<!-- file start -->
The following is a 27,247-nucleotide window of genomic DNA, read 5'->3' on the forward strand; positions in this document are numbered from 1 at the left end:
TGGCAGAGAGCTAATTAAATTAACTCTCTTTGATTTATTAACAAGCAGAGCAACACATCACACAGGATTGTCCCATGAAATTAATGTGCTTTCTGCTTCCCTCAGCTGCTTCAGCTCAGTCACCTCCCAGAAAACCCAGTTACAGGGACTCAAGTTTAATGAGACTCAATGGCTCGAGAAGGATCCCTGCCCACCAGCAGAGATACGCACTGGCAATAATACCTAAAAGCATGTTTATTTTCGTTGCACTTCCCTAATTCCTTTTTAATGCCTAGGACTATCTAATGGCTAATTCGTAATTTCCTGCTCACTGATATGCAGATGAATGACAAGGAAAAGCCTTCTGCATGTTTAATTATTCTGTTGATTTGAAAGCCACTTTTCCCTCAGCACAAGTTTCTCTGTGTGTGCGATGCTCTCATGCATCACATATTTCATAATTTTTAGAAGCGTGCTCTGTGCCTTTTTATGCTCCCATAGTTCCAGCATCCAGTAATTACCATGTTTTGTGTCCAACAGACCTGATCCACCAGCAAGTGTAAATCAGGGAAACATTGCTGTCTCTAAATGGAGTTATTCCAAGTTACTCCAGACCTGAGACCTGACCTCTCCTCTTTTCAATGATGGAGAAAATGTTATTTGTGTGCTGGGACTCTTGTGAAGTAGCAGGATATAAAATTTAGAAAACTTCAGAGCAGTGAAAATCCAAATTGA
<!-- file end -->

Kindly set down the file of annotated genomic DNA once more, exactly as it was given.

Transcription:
The following is a 27,247-nucleotide window of genomic DNA, read 5'->3' on the forward strand; positions in this document are numbered from 1 at the left end:
TGGCAGAGAGCTAATTAAATTAACTCTCTTTGATTTATTAACAAGCAGAGCAACACATCACACAGGATTGTCCCATGAAATTAATGTGCTTTCTGCTTCCCTCAGCTGCTTCAGCTCAGTCACCTCCCAGAAAACCCAGTTACAGGGACTCAAGTTTAATGAGACTCAATGGCTCGAGAAGGATCCCTGCCCACCAGCAGAGATACGCACTGGCAATAATACCTAAAAGCATGTTTATTTTCGTTGCACTTCCCTAATTCCTTTTTAATGCCTAGGACTATCTAATGGCTAATTCGTAATTTCCTGCTCACTGATATGCAGATGAATGACAAGGAAAAGCCTTCTGCATGTTTAATTATTCTGTTGATTTGAAAGCCACTTTTCCCTCAGCACAAGTTTCTCTGTGTGTGCGATGCTCTCATGCATCACATATTTCATAATTTTTAGAAGCGTGCTCTGTGCCTTTTTATGCTCCCATAGTTCCAGCATCCAGTAATTACCATGTTTTGTGTCCAACAGACCTGATCCACCAGCAAGTGTAAATCAGGGAAACATTGCTGTCTCTAAATGGAGTTATTCCAAGTTACTCCAGACCTGAGACCTGACCTCTCCTCTTTTCAATGATGGAGAAAATGTTATTTGTGTGCTGGGACTCTTGTGAAGTAGCAGGATATAAAATTTAGAAAACTTCAGAGCAGTGAAAATCCAAATTGA